Escaping a Gulag (Part 2) by Ben Stamp
"Of course! Of course!" they boomed, opening a rift in the silence we'd drifted through over the past few weeks. One of the two men in the group tried to hide us beneath his armpits, under his bulky brown jacket. "Come, no one know," he whispered.
But there were rules: "I sorry. Too many people for tiny boat," explained the Captain. "You wait. When others on boat, we see."
Then: the waiting, on the dock, one long leg stretch from freedom, from the laughing and smiling stretching the faces of this group of pious Russians who’d just finished a three-day pilgrimage to one of their holy sites, the Solovetsky Islands, and were now leaving, without problem—it was then we saw the futility of steps towards freedom, if the final lunge is never taken. Staying in your tent, with the gooey mud mushing beneath your backs as you rolled over in your sleep and your money dwindling like the lemon-colored leaves falling from the poplars and being cold and shivering and afraid you’d never escape this island this cold this foreign, open-air prison. Staying there, in all that, would be the same as having made it this far and not taking that final lunge. Being cold, and shivering, and listening. Listening to the mud squish beneath your back. For a week. For two weeks. Watching the lemon-colored leaves twirl downwards and stick in the mud. Bronzing as the days went by. Wondering if you, too, would soon be like that lemon-colored leaf. Bronzed. Forgotten. Hopeless. Stuck in the mud that squished beneath your back as you rolled around, cold, shivering. For weeks.
Waiting on the dock was like this. Waiting on the dock was like twirling down from a limb you’d been hanging on for some time, wondering if the breeze would catch you before you splatted in the mud. And stuck there, forever. Bronzing.
"All right, come come," the captain acquiesced, his hand outstretched for us to take that final leg stretch, to metamorph into part of them—the jolly, laughing, leaving group. “But you hide until open sea. Yes? Understand?”
And then we met her. Ludmila. Her name formed to her. As if she’d chosen it. A sky-blue platok swaddled her chubby face, like little blue riding hood, ostracizing a forehead full of curling ashen bangs.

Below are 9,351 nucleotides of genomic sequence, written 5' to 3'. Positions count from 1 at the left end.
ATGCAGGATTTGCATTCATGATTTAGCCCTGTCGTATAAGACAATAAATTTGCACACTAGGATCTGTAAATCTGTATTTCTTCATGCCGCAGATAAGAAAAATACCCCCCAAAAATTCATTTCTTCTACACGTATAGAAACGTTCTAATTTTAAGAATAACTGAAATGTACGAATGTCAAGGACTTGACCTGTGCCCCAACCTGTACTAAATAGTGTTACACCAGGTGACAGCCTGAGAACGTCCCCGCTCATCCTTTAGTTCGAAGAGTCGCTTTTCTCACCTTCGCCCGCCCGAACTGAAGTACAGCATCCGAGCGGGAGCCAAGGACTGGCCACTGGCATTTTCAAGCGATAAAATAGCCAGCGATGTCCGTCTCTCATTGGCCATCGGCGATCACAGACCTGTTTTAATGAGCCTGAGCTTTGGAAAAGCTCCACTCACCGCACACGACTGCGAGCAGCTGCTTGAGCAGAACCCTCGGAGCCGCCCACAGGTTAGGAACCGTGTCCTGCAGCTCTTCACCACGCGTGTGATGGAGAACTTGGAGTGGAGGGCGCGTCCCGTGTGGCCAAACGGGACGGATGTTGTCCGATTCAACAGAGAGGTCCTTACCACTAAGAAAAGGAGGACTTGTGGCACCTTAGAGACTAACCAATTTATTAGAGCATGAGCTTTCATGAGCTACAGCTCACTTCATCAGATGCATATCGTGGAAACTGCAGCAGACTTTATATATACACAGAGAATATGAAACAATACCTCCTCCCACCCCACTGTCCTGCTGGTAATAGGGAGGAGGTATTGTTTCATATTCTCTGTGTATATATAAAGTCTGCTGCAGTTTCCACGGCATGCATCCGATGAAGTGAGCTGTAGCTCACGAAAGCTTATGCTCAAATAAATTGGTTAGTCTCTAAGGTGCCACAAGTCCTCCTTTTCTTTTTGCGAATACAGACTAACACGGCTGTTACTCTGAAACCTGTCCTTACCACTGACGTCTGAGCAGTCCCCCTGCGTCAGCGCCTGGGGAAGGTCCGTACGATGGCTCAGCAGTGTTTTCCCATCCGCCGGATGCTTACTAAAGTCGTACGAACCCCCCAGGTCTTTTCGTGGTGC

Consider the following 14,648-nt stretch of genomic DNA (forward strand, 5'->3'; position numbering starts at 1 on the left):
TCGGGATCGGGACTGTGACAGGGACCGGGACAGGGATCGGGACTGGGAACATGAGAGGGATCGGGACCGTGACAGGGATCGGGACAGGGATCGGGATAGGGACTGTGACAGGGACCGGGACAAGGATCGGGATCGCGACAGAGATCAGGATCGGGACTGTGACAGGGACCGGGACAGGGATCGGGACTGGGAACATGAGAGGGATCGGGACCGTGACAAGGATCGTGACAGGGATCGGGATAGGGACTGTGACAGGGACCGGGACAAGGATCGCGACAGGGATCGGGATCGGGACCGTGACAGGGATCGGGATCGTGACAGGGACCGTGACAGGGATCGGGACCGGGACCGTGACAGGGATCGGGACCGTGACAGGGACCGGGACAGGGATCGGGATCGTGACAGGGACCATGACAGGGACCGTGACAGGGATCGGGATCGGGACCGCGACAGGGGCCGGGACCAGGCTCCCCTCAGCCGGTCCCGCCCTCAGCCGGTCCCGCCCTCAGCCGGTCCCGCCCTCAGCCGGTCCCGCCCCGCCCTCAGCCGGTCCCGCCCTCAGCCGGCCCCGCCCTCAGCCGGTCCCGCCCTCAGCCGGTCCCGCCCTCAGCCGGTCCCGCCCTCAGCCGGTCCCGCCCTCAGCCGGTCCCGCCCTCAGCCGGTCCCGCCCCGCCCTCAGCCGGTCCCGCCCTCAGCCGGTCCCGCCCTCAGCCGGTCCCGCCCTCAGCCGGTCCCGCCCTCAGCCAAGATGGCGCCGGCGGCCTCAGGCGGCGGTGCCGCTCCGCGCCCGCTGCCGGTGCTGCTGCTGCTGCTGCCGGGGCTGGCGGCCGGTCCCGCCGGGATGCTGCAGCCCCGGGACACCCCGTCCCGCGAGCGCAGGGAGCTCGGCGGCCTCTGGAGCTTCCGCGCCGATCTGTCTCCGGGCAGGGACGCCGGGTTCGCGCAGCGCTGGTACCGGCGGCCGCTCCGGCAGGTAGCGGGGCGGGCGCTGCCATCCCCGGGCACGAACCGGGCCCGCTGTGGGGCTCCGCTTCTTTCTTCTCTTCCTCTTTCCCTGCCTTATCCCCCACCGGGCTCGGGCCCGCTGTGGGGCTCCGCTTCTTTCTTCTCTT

We were now smuggled cargo, smashed between old Russian women, busting boiled potatoes, boiled eggs, fresh cut tomatoes and wild mushrooms mixed into deceivingly tasty salads out of Tupperware wrapped inside crinkled sacks.
“What her name?” the older little-sky-blue-riding-hood pleaded, using a much frailer woman’s legs as cushions. Almost laying, to get closer.
Her face spoke before she did. “That Russian name!”
“She’s so krasivaya,” she continued, staring at Vera, her eyes gleaming with memory, wet with the past. Perhaps a daughter. Or a daughter that had been, before. "I'm Ludmila."
"Ochen priyatna. I'm Ben. And yes, she is beautiful," I agreed. Me, too, now gazing at her, filling with memories. The tent, the twirling leaves. The squishy mud. Now it would be a story. Our story.
The small boat spit and popped into action, gurgling water, as we crawled away from the dock. The pink horizon melted, on the milky, smooth water out the submarine windows behind our heads. Long wrinkles tightened in the sheet of brightening silk behind us, opening.
"I sing her song," Ludmila declared.
Five Russian ballads later, Ludmila having closed her eyes and touched her chest, then Vera's chest, in multiple songs, as if to say, you don't need to understand the words: feel them—after all that, we inched across the open sea, the back end sagging into the water, ten people over capacity. A trail of white diamonds on the choppy water, left behind by the sun, led to a hazy island. And after the captain ducked his head into the small wooden door where we were smashed between these women and said we could come out now, we could come out of hiding, we saw the trailhead of the white diamonds beaming on the sleek silver railing, glittering where we discussed life and love and religion, with Ludmila.
Me translating, Vera nodding, asking me to ask.
And, like that, discussing love, life, religion, with Ludmila, who’d only been one of many hands inviting us onto a boat, exactly two hours ago—like that, we distanced ourselves from the silent scream of the Solovetski Islands. From the shrinking promises of religion. From the soon-to-be-leafless trees, wooden fingerprints against the marmalade skyline. Harbored from the islands’ ambient past, by the warmth of a Ruskaya dusha.
The same Russian soul which had steadied its flame in Solzhenitsyn, too, during his imprisonment on these very islands. A stay which had reminded him what's left after all else is stripped away: “know languages, know countries, know people.”
And for the first time in weeks, no longer trapped, certain of not being stuck in the cold, and the shivering, and the mud, on an island off which we’d been told no boats would depart until summer, six months from when we’d arrived, for the first time since then, we hugged and took photos with “others who were alive, who were traveling [our] road, whom we could join to [ourselves] with the joyous word ‘we.’”